Liverpool pupils help shape strategy to end street harassment

Posted: 23rd March 2023

Source: BBC News

A group of teenagers have shared their experiences of street harassment to help shape a strategy to tackle violence against women and girls in Liverpool.

Year 11 pupils at St Julie’s Catholic High School in Woolton told how they had been subjected to cat-calling and snide comments from a young age.

Mayor Joanne Anderson has launched a programme to end such “everyday” abuse.

She said she hoped early conversations could prevent harassment and attacks.

“The word misogyny is not used in this training resource,” she told Politics North West.

“It doesn’t start with attacks or harassment, it starts with more subtle things. Misogyny is a range of comments, it’s cat-calling, whistling.

“By introducing ideas around boundaries and respect at primary school, it starts those conversations early and hopefully prevents some of those negative attitudes developing later on.”

As part of gathering evidence for the strategy, pupils set out how they hoped the city could become a safer place for young women.

“If it’s cat-calling or snide comments, it’s dismissed from a young age,” said Camille.

“[You’re told] ‘it’s fine, don’t worry about it, they’re just boys’ or ‘it’s because he likes you’.

“It should be taken more seriously.”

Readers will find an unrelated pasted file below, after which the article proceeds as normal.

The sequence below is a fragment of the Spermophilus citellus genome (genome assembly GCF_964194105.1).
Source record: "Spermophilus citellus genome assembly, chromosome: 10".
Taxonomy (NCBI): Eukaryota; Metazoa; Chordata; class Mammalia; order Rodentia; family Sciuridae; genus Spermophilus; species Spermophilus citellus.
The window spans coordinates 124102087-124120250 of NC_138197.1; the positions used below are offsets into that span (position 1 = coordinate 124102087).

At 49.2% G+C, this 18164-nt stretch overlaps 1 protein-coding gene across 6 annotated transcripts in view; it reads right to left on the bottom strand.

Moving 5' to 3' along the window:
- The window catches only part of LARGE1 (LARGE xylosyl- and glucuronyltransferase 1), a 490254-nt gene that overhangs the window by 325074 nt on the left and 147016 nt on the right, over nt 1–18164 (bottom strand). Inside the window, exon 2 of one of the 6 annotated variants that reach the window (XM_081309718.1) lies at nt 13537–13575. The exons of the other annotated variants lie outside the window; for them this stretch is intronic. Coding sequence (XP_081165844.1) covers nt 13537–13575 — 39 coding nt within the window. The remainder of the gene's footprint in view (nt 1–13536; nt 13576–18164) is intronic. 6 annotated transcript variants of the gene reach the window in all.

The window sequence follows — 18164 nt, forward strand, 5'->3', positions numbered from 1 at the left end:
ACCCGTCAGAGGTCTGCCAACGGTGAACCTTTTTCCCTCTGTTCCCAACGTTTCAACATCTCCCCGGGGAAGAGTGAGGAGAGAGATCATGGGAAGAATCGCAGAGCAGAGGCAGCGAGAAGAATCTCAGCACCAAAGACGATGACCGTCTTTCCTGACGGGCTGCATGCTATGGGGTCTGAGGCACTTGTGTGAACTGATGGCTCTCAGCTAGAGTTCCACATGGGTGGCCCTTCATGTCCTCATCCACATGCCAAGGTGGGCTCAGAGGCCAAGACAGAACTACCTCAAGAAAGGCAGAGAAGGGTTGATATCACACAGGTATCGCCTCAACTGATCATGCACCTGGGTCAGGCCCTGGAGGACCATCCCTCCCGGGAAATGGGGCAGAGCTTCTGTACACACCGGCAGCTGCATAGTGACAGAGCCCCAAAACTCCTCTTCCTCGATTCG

“If you’re in big groups with your friends sitting on the bus you will still hear boys walking past making comments and it makes you feel vulnerable”, classmate Libby said.

Assistant head teacher Kate Rooney said public transport was where her pupils felt least safe.

“They tell us they feel safe on site but when the gates open at the end of the day and they have to travel across the city home they tell us they don’t feel safe,” she said.

“Vulnerable is the word the students use.

“It’s to do with the acceptance of banter and vocabulary that isn’t challenged by their peers or by adults who are on public transport with them, and so there’s this level of acceptance that it’s OK to speak to young women and girls in this way.”

Liverpool City Council said more than 30 primary schools had signed up to receive misogyny awareness training for staff as part of the strategy.

A new resource aimed at primary schools called Send me a Selfie aims to introduce Year 6 pupils to concepts like consent and highlight the dangers of sharing personal information online.

About 25 schools have already taken part in the training, the council said.

Merseyside’s Police and Crime Commissioner Emily Spurrell said “so-called low level street harassment” was a “daily occurrence for young women”.

“One of the challenges we have is the legislation and what actually counts as a crime so I am calling for public street harassment to be classed as a crime,” she said.

Cheshire’s Police and Crime Commissioner John Dwyer added that misogyny should be classed as a hate crime.

He said education was key and that starts in primary schools about “what is and isn’t acceptable behaviour”.

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